Chrome Apps for Mobile Learning
Educational apps for use in K-12 settings.
In this module, we were asked to explore 5 different apps that support personal mobile learning and provide some examples of how they could be used. Below are 5 Chrome apps for personal mobile learning.
Here are my five chrome apps for personal mobile learning:
WeVideo is the leading online video creation platform for video editing, collaboration, and sharing across any device. Students can create movies right inside the Chrome browser. Students can upload movies as well as photos to add to their projects. They can shot the video with their phone, upload it to Google Drive via the Google Drive app and edit it inside WeVideo on the computer. WeVideo connects with their Google Drive account and creates a folder inside their Drive for their movies.
PicMonakey is a photo editing site. Students can do some basic editing like cropping. But they can also airbrush a photo and add text to it with PicMonkey. Students can create collages with PicMonkey. They can also use PicMonkey to create graphics with the design option. When they finish creating students can download their masterpieces. PicMonkey is free to use but they do offer a paid upgrade that opens even more editing options like zombie effects.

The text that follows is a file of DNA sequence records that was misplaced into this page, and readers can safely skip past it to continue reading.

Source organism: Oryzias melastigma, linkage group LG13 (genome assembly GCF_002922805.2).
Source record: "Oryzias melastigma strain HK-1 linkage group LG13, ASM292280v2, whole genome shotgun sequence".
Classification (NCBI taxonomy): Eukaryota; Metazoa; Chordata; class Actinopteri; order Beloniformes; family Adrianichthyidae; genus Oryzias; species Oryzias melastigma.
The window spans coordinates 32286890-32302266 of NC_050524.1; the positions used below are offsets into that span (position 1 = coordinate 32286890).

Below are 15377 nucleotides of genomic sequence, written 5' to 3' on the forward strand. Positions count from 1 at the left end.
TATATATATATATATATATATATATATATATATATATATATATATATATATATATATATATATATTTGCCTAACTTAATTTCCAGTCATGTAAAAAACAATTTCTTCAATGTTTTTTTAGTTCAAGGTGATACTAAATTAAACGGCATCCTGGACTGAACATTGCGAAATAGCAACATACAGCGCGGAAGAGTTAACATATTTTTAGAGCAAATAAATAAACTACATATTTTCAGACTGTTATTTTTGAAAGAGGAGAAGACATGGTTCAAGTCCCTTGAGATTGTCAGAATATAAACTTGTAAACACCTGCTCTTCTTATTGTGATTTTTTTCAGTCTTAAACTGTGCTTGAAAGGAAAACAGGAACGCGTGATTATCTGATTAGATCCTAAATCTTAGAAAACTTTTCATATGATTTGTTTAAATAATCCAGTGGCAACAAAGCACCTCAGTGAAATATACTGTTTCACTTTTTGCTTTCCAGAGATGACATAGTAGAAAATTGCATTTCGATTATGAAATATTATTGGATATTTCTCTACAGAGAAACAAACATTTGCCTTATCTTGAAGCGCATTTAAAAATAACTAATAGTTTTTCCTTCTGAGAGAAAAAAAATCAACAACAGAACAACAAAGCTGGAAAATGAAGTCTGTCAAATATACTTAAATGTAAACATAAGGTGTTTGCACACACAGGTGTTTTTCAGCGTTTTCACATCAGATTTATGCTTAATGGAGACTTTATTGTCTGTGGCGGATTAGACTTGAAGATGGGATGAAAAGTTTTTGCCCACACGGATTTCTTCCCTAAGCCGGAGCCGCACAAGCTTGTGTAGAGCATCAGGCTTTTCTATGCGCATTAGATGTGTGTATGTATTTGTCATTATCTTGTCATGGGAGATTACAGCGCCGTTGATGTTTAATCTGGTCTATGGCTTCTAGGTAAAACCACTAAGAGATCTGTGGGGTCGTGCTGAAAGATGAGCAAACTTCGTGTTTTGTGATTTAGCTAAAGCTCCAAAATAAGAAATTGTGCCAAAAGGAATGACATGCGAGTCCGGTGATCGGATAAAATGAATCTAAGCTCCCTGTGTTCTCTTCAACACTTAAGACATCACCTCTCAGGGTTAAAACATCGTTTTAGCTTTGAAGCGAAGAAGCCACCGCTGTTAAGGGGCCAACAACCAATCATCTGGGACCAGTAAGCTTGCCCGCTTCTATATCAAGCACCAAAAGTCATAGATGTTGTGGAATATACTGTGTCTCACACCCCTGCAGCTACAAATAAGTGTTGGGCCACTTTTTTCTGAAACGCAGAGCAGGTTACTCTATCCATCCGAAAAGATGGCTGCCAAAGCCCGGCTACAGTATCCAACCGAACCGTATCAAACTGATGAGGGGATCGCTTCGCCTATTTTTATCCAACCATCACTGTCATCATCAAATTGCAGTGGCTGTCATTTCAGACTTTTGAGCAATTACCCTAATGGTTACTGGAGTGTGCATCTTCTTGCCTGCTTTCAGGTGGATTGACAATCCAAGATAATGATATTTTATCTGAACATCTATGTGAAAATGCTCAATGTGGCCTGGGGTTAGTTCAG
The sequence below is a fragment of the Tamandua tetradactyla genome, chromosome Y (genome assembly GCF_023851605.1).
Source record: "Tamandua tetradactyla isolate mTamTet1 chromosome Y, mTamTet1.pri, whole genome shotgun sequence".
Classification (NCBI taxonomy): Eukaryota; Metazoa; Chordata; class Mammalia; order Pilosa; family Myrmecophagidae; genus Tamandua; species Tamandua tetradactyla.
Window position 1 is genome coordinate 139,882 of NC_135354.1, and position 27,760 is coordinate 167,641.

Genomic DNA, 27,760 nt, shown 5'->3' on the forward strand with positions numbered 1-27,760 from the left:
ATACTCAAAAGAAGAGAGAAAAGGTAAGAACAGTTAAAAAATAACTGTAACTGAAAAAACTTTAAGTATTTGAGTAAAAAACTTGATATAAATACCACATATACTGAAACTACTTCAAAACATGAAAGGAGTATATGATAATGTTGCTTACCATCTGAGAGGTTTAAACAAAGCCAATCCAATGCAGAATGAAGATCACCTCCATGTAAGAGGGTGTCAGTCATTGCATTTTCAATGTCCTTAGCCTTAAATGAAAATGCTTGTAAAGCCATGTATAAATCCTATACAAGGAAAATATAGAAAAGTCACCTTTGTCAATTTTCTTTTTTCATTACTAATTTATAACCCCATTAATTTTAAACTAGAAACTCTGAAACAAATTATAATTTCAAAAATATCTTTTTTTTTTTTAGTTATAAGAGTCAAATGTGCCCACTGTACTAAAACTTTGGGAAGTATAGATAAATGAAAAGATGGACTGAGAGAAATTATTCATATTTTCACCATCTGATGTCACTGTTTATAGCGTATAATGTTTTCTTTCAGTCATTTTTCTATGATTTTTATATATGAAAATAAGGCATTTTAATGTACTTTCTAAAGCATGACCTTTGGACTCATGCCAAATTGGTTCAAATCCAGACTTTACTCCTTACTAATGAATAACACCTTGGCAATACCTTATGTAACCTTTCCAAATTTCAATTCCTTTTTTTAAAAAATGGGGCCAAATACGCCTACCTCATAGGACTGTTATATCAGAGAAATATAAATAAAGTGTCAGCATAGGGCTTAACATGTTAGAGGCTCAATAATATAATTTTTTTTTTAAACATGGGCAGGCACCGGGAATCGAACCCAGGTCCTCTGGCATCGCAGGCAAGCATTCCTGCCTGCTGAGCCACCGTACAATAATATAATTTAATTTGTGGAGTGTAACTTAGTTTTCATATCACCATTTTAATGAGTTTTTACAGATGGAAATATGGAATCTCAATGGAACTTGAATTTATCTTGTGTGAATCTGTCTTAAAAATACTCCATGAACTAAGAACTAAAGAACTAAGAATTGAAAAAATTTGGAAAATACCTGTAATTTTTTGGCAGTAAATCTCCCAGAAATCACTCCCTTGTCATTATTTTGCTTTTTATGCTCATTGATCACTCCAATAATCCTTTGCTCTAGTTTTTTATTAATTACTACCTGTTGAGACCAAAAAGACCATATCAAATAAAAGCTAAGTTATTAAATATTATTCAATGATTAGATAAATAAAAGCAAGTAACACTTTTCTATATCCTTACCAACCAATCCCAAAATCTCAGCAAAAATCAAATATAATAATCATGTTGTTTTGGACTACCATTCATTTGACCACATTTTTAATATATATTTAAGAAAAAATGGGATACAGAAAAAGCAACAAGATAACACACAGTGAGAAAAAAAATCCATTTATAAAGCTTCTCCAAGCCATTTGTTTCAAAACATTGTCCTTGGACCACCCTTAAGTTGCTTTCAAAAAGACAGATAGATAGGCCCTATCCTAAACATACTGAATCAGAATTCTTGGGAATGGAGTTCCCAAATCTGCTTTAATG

MindMeister is a mind mapping app that also connects to Google Drive. MindMeister has a gallery of templates to choose from or your can start a blank map. Brainstorming, project plan, and to do list templates show first but MindMeister’s depth is shown in the gallery. There are 8 categories of templates in a variety of areas like business, education, technology and reference. I like the How to Write a Blog Post template. Students can work collaboratively on map by sharing the map just the same way they share a Google Doc.
Scoot & Doodle allows up to 10 students to collaborate through Google Hangouts. (Note from Scoot & Doodle – Schools need to be a registered users of Google Apps for Education and have both G+ and Hangouts enabled.) Once the Scoot & Doodle Hangout is launched, students can talk, draw and brainstorm together. What I really love about Scoot & Doodle are the starters. They can write collaboratively about the starters. There are also some fun clip art doodles students can add to the hangout. Students can share their Scoot & Doodle sessions to their portfolio. Scoot & Doodle also provides the students with a URL they can share or email to the teacher.
Microsoft OneNote works great because it looks just like a traditional notebook. It rocks interactive whiteboards because the notes you write on the board go directly into the notebook you share with the students. You can also edit simultaneously with a maximum of five students. Students can write notes, grab screenshots and make to-do lists.